Asteroids orbit the sun and are typically very large whereas meteors are smaller. Before meteors enter the atmosphere, they are referred to as meteoroids.
When we hear these terms, most of us probably only think of big space rock. However, there is certainly a difference between the two.
What is a meteor?
Meteors, also known as shooting stars, are significantly smaller than asteroids. Most meteors visibly burn up in the atmosphere without ever reaching the ground. A great many meteors fall through the atmosphere each day, and even those that do reach the ground are too small to have a noticeable effect.
What is an asteroid?
Asteroids are much larger, anywhere from the size of a boulder (a few metres in diameter) to about the size of a small dwarf planet (a few hundred metres in diameter). Fortunately, asteroids almost never collide with Earth since they’re in stable orbits around the sun. Most reside in the asteroid belt between the orbits of Mars and Jupiter.
Most asteroids are less than the size of a car, but the largest asteroid in the solar system is Ceres (also classified as a dwarf planet) with a diameter of 946km, almost half that of Pluto.
What about meteorites and meteroids?
Meteorites are the remnants of meteors that have survived their fiery descent through our atmosphere.
If any part of a meteoroid survives the fall through the atmosphere and lands on Earth, it is called a meteorite. Although the vast majority of meteorites are very small, their size can range from about a fraction of a gram (the size of a pebble) to 100kg (220lb) or more…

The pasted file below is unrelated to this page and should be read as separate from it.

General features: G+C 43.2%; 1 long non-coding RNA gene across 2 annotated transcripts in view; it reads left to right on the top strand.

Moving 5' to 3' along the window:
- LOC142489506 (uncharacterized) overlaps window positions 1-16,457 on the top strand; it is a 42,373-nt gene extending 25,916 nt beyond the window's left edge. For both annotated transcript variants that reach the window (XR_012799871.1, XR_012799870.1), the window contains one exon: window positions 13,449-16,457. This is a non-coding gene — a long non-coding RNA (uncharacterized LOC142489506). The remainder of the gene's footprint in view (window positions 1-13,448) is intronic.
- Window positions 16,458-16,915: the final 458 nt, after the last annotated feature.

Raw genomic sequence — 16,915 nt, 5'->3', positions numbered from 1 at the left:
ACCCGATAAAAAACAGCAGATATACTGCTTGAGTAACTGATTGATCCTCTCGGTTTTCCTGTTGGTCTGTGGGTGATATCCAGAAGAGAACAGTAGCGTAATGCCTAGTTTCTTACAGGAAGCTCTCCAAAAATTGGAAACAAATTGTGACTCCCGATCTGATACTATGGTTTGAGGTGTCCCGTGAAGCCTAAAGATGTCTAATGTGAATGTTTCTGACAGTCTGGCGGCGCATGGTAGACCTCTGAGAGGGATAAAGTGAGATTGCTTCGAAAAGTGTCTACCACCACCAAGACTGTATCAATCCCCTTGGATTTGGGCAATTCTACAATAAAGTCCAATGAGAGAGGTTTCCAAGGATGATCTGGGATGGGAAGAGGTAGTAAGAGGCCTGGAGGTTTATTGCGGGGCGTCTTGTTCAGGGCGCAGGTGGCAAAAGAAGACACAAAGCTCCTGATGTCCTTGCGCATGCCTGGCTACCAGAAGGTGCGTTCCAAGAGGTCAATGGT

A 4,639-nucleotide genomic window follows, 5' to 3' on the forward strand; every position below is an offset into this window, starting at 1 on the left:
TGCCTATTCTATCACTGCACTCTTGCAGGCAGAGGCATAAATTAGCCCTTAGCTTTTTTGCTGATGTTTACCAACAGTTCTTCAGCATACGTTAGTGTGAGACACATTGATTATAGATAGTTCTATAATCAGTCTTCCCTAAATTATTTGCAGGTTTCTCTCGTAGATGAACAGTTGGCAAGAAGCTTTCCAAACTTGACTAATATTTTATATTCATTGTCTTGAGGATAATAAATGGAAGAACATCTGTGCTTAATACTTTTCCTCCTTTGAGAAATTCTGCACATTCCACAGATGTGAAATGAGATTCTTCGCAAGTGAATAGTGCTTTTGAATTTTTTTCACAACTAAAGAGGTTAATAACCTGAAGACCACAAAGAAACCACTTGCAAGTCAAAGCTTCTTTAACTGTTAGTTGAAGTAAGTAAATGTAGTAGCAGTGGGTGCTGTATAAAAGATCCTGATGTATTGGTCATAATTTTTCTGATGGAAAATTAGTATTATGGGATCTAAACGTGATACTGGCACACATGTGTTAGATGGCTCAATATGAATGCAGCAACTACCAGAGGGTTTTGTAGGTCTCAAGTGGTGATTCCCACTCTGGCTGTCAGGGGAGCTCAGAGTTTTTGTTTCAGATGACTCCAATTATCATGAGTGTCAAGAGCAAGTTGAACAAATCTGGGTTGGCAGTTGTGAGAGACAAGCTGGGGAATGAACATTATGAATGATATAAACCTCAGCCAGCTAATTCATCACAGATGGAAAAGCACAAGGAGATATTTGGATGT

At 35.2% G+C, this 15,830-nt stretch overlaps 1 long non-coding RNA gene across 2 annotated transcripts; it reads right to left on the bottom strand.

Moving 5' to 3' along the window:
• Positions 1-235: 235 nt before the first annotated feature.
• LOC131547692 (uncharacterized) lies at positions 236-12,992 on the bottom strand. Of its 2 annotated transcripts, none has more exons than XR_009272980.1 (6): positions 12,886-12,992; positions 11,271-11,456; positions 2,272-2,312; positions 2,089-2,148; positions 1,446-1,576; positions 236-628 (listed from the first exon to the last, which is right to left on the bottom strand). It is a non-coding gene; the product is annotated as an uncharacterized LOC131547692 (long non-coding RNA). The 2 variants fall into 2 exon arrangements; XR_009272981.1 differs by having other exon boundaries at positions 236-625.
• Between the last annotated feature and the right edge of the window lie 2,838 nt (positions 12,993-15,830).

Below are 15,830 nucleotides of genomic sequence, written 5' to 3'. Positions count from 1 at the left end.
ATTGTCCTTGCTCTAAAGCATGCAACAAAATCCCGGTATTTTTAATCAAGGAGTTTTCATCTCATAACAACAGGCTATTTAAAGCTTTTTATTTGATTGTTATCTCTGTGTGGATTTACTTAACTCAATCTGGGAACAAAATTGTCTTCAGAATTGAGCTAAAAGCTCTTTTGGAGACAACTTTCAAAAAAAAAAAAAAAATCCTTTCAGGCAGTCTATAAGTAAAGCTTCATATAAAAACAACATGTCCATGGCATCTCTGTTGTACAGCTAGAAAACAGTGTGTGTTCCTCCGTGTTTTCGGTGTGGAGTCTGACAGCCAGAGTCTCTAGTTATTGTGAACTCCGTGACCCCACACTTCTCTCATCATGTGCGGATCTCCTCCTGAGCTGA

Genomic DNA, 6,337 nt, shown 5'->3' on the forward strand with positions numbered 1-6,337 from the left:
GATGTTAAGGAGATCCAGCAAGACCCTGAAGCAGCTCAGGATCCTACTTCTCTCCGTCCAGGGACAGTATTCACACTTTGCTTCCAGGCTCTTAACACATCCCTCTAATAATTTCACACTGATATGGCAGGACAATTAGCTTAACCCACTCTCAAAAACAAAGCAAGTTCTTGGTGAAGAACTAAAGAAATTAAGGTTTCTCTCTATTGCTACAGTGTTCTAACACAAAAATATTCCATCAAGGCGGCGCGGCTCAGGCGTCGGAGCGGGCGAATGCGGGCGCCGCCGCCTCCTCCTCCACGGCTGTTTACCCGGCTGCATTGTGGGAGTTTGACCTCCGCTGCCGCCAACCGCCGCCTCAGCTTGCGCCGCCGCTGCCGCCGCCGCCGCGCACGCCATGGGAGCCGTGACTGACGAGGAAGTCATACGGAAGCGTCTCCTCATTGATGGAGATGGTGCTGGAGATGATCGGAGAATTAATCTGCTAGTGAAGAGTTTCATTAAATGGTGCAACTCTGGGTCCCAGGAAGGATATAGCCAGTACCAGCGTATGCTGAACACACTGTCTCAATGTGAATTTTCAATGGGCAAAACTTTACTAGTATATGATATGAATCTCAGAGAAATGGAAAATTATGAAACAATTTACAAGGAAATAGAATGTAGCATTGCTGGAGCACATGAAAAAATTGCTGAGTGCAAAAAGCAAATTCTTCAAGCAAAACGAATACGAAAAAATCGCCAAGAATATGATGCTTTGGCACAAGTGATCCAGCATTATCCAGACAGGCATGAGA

Meteoroids, on the other hand, are the precursors to meteors. They are meteor-sized rocks that are orbitting the sun and/or flying through space. Meteoroids that encounter the Earth’s atmosphere become meteors.
As asteroids smash into each other, they produce crumbly debris—meteoroids. The force of the asteroid collision can throw the meteoroid debris—and sometimes the asteroids themselves—out of their regular orbit. This can put the meteoroids on a collision course with a planet or moon.
If you’re interested in seeing meteors, find a dark, secluded spot at night during a meteor shower. The Perseid meteor shower peaks at around mid-August every year and the Leonid meteor shower typically peaks in mid-November.